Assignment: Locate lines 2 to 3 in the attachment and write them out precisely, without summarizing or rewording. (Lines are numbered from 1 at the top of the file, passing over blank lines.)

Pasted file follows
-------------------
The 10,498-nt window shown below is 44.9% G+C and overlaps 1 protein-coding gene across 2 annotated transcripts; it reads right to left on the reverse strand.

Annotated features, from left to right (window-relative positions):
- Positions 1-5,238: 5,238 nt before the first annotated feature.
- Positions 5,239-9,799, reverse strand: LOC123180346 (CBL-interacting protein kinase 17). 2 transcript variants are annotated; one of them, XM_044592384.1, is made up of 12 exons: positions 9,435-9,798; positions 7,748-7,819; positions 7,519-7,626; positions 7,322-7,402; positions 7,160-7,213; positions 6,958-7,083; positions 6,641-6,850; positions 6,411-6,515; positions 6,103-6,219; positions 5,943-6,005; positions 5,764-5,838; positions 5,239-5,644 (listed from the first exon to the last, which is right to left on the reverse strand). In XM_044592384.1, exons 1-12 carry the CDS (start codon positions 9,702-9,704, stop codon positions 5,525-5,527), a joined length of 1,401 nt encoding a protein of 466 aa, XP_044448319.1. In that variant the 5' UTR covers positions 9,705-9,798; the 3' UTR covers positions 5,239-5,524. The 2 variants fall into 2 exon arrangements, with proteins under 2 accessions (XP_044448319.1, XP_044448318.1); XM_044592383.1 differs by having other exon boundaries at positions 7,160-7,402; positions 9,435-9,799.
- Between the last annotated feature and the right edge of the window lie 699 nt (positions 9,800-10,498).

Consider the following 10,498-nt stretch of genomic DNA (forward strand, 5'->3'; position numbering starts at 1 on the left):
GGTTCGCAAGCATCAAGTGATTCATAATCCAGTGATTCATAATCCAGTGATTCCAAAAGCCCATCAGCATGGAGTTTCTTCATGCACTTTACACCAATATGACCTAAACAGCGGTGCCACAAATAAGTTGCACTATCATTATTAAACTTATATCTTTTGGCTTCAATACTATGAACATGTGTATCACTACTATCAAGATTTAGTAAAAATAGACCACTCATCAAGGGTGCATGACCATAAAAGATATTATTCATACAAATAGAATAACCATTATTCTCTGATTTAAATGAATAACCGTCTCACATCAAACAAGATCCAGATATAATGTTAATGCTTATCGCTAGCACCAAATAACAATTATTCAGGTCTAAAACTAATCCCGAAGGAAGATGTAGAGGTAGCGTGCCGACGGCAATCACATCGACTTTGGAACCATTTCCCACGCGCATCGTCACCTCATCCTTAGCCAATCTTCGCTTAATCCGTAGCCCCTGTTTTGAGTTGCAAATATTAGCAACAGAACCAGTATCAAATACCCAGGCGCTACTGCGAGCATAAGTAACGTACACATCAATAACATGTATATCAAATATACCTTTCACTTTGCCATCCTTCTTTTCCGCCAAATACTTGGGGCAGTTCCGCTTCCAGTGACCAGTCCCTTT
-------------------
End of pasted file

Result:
Annotated features, from left to right (window-relative positions):
- Positions 1-5,238: 5,238 nt before the first annotated feature.